The main aim of the American Literature 101 series is to offer readers prominent authors and their impacts on their time. With their distinctive powers and values, American Literature brought a new impact to world literature. Consisting of different races and identities from all around the world, the United States of America both culturally and literarily has an important place in the world. Key elements are individuality and uniqueness, hence the reader can understand the hidden part of human nature. The huge divergent identical background of the United States of America shows the exceptional nation’s culture and literature. With the corresponding texts, the reader can understand the core of the American culture better. Writers of the United States of America have been gathering striking issues throughout centuries.
American Literature series consist of five main articles:
1. American Literature 101: Awakening to the New Nation, Rip Van Winkle by Washington Irving
2. American Literature 101: New American Hero Natty Bumppo, The Pioneers by James Cooper
3. American Literature 101: Scarlet Letter by Nathaniel Hawthorne
4. American Literature 101: Moby-Dick or The Whale by Herman Melville
5. American Literature 101: Moral Dilemma between Europe and America, Daisy Miller by Henry James
American Literature 101: Awakening to the New Nation, Rip Van Winkle by Washington Irving
The most important thing that makes the nation permanent is literature. The key of every country throughout history is to make a difference. Because of that, since the beginning of humanity, every nation has been producing its literature to introduce their culture all around the world. There is an undeniable truth that one nation can maintain its influence with help of literature. As mentions in The North-American Review and Miscellaneous Journal, ‘’National literature seems to be the product, the legitimate product, of a national language.’’ Aiming to become one of the greatest nations in the world, America questioned, ‘What is the lacking in America?’ and the answer was quite explicit: written account. They needed both historical and literary elements to contribute to the creation of this ‘new nation’.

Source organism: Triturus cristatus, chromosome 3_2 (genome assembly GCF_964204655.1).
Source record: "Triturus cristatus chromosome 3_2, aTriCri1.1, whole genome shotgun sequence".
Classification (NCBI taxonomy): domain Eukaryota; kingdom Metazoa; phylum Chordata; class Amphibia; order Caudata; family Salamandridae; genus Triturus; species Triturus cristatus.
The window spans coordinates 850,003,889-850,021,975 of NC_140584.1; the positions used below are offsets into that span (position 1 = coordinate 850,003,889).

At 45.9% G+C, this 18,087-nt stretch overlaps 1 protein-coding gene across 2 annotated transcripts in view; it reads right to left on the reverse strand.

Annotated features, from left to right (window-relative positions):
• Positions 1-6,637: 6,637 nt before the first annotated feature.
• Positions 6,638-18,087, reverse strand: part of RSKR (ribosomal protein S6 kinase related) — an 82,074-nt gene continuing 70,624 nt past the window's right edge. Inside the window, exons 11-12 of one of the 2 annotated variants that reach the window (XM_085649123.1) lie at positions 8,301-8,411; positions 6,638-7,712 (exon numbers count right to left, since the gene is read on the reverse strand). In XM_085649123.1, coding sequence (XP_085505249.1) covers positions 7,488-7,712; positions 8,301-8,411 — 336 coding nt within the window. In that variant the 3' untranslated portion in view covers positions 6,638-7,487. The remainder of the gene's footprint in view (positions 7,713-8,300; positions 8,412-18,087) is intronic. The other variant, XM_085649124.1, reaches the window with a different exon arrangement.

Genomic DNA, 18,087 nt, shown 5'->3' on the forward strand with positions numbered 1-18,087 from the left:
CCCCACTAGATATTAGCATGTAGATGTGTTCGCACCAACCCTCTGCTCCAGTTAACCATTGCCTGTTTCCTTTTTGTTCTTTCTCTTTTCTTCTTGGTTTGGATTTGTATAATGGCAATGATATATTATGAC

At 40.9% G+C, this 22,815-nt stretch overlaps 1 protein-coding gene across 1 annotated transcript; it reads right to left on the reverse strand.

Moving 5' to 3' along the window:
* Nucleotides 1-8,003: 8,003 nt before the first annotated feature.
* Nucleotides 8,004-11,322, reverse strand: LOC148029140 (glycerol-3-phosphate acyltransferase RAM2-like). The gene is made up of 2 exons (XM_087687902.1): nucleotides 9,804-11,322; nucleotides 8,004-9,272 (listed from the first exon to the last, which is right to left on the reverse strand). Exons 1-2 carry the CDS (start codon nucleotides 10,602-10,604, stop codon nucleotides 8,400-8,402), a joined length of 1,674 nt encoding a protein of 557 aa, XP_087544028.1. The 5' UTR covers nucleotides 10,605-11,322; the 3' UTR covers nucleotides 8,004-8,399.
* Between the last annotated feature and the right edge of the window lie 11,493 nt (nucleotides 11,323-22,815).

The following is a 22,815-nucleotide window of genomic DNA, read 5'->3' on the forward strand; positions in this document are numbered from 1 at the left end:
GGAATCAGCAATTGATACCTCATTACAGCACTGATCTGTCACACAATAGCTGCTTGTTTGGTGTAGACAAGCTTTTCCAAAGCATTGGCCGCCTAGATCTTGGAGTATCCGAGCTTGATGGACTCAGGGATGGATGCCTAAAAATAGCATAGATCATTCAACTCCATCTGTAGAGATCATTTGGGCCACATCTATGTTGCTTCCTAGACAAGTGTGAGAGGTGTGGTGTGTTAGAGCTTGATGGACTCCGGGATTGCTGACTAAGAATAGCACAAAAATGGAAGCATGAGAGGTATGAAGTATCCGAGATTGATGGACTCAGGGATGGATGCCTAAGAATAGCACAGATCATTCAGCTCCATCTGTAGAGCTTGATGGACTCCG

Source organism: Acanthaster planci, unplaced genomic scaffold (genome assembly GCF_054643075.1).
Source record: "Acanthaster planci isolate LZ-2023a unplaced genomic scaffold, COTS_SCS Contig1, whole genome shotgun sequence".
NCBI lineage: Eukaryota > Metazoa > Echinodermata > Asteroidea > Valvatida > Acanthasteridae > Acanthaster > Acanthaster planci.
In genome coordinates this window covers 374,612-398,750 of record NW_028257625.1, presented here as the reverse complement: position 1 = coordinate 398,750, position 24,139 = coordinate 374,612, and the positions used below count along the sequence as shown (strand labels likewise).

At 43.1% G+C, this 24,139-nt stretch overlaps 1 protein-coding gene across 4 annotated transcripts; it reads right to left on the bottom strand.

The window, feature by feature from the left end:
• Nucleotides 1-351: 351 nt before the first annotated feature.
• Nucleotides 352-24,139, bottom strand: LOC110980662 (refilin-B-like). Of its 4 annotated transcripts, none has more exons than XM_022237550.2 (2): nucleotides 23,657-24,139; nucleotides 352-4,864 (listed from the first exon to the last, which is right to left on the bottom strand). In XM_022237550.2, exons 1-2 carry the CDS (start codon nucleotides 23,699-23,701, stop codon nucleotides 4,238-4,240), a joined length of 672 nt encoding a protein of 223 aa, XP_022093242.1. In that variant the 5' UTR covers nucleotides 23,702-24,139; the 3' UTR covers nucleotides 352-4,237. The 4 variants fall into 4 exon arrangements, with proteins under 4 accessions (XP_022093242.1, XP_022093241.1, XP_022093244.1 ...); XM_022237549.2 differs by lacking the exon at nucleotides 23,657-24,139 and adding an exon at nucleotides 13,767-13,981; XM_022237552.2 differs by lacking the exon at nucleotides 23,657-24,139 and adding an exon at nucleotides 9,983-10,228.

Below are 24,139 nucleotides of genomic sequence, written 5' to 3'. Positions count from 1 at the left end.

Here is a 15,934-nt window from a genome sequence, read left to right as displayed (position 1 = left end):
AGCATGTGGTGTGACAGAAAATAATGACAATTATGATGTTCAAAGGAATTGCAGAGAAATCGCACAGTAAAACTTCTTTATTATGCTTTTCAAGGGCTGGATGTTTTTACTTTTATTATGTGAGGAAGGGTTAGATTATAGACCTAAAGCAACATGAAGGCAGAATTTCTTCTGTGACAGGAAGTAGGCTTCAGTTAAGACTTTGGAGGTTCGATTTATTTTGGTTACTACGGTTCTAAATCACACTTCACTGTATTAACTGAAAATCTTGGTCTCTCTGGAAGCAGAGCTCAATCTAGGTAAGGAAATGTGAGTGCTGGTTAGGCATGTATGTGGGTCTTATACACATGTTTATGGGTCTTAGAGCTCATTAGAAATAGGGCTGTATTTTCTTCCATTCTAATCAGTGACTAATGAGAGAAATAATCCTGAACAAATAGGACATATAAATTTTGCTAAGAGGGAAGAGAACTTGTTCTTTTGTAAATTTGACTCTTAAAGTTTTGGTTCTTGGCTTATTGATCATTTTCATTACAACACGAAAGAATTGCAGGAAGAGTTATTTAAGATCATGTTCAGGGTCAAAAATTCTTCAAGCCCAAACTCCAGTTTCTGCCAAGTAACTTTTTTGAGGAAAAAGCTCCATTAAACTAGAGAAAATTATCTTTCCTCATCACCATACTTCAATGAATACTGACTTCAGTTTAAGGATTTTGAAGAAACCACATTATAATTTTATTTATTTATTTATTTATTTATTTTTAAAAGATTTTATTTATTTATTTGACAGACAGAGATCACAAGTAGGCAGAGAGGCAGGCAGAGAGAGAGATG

Born in 1783 in New York City, Washington Irving came from a Scottish-English family and according to Edwin W. Bowen, ‘’Washington Irving [was] properly accorded the first place among the pioneers in American literature.’’ He moved to England in 1815; however, after the company that he worked became bankrupt, he turned his attention into writing. He was a great observer of European literature, hence he was impacted while writing Rip Van Winkle. As Irving said, ‘’We are young people, necessarily an imitative one, and must take our examples and models, in a great degree, from the existing nations of Europe.’’ Therefore, he borrowed the origin of Rip Van Winkle from a German folk tale titled "Karl Katz." and published it in 1819. The reason for borrowing was the lack of specific American themes and issues at the time. However, Washington Irving strewed American features into Rip Van Winkle and made the story belonged to the American Nation. He became the first person to use the short story form of fiction and gained international respect for American Literature, noted for his contributions to a burgeoning national literature.